Our last out and about class, led by DogSmart’s owner and head trainer, Alice Fisher, was held in Southlands where the placid car traffic was spiced with plenty of pedestrians, horses and dogs. A magnificent pair of bald eagles perched high in a Douglas fir, their screams skittering across the October sky.
Zeke worked a bit closer to the other dogs and handlers. We took it slow and easy. The most important concept I have taken away from this class has been to go… even… slower.
I used to think he needed short quick exposure to different places, in order to get more comfortable. I had been advised to load him up in the car, take him to a mall parking lot, park or other public place, let him out and briefly work him for a few minutes, and then put him back in the car and go to another place.
Doing the opposite is working much better for us.
When I take him to a new place, it’s best to go slow. Open the back hatch. Wait. Open the crate. Treat for any kind of calm behaviour. Wait. Breathe. Let him out. Treat him for reorienting to me. Return him to the crate. Rinse. Repeat.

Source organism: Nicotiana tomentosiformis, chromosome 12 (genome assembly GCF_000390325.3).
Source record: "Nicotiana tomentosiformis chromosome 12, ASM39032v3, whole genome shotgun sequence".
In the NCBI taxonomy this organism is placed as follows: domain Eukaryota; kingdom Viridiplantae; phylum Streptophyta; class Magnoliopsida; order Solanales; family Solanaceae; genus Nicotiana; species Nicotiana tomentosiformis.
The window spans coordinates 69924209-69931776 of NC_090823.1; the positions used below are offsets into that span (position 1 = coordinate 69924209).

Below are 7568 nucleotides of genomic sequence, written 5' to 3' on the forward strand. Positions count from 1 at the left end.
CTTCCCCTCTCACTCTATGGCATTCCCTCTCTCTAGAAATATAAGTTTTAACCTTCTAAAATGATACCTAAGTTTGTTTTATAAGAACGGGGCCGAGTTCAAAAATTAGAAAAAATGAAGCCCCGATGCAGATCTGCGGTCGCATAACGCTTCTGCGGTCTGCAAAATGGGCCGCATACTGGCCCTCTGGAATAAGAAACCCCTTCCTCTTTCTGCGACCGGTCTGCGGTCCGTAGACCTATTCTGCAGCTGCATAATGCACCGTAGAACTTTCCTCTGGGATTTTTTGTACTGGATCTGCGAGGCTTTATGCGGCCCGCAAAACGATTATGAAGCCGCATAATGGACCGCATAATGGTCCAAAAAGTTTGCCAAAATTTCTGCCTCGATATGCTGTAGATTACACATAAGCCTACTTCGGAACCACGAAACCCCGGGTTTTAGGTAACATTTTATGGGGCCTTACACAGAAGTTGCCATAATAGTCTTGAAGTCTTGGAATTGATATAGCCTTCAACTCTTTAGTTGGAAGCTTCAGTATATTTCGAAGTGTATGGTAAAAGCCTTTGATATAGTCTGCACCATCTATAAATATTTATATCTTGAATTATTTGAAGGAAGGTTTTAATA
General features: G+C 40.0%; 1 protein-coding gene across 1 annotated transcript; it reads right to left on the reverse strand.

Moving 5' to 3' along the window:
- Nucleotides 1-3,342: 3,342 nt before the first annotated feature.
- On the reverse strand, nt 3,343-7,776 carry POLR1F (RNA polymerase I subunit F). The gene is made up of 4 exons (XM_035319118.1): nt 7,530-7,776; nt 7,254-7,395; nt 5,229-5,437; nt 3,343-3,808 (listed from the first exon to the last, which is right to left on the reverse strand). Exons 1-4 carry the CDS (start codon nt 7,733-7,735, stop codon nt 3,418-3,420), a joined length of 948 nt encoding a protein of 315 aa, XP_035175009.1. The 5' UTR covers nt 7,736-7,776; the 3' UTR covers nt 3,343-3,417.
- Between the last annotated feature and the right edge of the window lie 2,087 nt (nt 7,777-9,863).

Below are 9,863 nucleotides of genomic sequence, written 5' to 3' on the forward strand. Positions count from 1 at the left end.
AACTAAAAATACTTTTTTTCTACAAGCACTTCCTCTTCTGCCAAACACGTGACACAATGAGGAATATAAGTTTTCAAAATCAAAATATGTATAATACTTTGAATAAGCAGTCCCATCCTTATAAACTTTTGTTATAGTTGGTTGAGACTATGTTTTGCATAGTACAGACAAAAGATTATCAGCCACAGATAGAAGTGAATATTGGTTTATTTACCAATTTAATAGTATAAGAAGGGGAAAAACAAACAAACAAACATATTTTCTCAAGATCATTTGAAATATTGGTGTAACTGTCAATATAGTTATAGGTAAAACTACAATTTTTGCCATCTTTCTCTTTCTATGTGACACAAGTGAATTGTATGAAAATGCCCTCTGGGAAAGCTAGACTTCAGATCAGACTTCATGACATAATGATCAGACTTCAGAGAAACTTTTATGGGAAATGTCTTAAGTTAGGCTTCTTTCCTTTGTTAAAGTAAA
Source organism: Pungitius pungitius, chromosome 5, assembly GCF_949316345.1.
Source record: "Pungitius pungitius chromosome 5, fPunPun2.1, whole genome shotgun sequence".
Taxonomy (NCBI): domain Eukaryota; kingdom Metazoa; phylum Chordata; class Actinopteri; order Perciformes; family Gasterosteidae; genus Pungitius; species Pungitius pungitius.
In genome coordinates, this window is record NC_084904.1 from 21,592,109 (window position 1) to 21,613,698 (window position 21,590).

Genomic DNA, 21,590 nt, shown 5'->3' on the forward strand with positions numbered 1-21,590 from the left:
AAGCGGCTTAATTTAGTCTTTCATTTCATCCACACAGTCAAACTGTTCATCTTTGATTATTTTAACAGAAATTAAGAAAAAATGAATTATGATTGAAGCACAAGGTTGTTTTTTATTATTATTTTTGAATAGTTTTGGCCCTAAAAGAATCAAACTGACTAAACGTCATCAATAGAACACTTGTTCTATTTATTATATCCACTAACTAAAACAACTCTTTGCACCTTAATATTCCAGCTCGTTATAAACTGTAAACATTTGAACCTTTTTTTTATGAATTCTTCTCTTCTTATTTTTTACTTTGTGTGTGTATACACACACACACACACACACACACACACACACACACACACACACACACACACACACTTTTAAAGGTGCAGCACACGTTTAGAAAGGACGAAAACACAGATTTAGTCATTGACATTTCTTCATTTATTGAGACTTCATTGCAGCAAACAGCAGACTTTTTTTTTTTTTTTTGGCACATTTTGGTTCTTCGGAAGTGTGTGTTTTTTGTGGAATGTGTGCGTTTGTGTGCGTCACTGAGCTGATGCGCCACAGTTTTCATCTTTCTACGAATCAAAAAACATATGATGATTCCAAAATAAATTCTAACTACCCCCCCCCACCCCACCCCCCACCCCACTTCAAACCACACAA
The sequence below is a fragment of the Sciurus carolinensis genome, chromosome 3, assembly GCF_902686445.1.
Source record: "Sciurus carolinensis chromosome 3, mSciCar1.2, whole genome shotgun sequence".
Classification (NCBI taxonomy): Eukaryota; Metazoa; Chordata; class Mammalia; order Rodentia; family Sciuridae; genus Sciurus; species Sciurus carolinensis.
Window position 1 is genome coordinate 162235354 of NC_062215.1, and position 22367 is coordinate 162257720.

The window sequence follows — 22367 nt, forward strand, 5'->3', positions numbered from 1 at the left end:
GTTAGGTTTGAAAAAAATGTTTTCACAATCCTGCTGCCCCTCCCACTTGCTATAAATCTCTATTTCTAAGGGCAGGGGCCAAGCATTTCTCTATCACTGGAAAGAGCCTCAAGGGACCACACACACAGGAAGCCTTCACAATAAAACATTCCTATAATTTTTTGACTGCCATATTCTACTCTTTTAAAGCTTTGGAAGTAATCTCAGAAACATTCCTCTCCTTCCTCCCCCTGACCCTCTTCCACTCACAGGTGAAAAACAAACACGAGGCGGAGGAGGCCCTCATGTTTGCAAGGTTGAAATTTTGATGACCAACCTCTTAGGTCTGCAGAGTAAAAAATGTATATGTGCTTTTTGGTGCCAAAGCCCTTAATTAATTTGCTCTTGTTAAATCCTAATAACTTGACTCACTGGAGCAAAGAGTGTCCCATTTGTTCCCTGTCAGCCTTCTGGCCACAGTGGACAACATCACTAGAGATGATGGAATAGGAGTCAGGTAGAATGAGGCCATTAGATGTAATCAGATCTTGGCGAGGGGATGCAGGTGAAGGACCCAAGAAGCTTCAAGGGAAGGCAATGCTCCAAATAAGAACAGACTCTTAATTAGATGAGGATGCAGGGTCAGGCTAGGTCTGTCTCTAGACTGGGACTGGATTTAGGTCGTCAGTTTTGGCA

Yesterday, by using that strategy, I watched his circle of comfort expand wider and wider, like ripples on a pond. We’re not covering much ground physically, but psychologically, I think we are. Besides, I don’t have to go looking for changes in the environment for him to experience, because they’ll surely come to us.
As we were working in a grassy area on the street corner I noticed Zeke’s head turn with ears pricked forward. A hedge blocked my view of what was coming down the street. Seconds later, an off leash dog rounded the corner and came bounding towards us. Yes, Zeke growled and lunged, but he followed me as I turned away. Fortunately, the dog owner was able to call her dog away.
Zeke observed many other things without reaction yesterday, including a pair of horses and their riders walking by. What a good boy!